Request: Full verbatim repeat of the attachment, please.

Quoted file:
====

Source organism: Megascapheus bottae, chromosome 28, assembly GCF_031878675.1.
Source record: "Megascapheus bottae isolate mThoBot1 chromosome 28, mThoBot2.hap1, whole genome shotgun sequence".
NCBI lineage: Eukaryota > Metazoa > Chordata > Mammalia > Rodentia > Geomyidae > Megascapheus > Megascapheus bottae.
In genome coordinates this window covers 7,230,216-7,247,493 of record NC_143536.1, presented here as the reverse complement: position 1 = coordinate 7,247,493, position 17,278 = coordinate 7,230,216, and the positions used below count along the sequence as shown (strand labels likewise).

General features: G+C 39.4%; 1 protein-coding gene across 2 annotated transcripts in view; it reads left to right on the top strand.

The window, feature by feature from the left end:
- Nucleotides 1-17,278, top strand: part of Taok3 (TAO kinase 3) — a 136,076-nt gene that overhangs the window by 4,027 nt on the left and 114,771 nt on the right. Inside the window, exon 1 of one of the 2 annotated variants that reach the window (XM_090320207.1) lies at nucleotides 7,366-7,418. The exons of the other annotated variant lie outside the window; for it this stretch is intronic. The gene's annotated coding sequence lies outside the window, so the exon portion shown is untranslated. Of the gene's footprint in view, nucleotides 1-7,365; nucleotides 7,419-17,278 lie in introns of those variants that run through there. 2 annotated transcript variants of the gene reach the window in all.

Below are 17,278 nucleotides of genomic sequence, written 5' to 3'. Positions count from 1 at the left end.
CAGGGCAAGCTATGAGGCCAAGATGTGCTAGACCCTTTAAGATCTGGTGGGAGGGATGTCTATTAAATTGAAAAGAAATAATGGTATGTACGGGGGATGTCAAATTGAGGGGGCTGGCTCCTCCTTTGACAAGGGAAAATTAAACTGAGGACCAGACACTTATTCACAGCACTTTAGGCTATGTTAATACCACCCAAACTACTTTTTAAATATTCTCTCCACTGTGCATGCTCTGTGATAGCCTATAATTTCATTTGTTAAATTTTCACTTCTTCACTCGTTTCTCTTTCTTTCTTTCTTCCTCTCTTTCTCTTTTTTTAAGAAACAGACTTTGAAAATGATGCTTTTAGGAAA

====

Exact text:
Source organism: Megascapheus bottae, chromosome 28, assembly GCF_031878675.1.
Source record: "Megascapheus bottae isolate mThoBot1 chromosome 28, mThoBot2.hap1, whole genome shotgun sequence".
NCBI lineage: Eukaryota > Metazoa > Chordata > Mammalia > Rodentia > Geomyidae > Megascapheus > Megascapheus bottae.
In genome coordinates this window covers 7,230,216-7,247,493 of record NC_143536.1, presented here as the reverse complement: position 1 = coordinate 7,247,493, position 17,278 = coordinate 7,230,216, and the positions used below count along the sequence as shown (strand labels likewise).

General features: G+C 39.4%; 1 protein-coding gene across 2 annotated transcripts in view; it reads left to right on the top strand.

The window, feature by feature from the left end:
- Nucleotides 1-17,278, top strand: part of Taok3 (TAO kinase 3) — a 136,076-nt gene that overhangs the window by 4,027 nt on the left and 114,771 nt on the right. Inside the window, exon 1 of one of the 2 annotated variants that reach the window (XM_090320207.1) lies at nucleotides 7,366-7,418. The exons of the other annotated variant lie outside the window; for it this stretch is intronic. The gene's annotated coding sequence lies outside the window, so the exon portion shown is untranslated. Of the gene's footprint in view, nucleotides 1-7,365; nucleotides 7,419-17,278 lie in introns of those variants that run through there. 2 annotated transcript variants of the gene reach the window in all.

Below are 17,278 nucleotides of genomic sequence, written 5' to 3'. Positions count from 1 at the left end.
CAGGGCAAGCTATGAGGCCAAGATGTGCTAGACCCTTTAAGATCTGGTGGGAGGGATGTCTATTAAATTGAAAAGAAATAATGGTATGTACGGGGGATGTCAAATTGAGGGGGCTGGCTCCTCCTTTGACAAGGGAAAATTAAACTGAGGACCAGACACTTATTCACAGCACTTTAGGCTATGTTAATACCACCCAAACTACTTTTTAAATATTCTCTCCACTGTGCATGCTCTGTGATAGCCTATAATTTCATTTGTTAAATTTTCACTTCTTCACTCGTTTCTCTTTCTTTCTTTCTTCCTCTCTTTCTCTTTTTTTAAGAAACAGACTTTGAAAATGATGCTTTTAGGAAA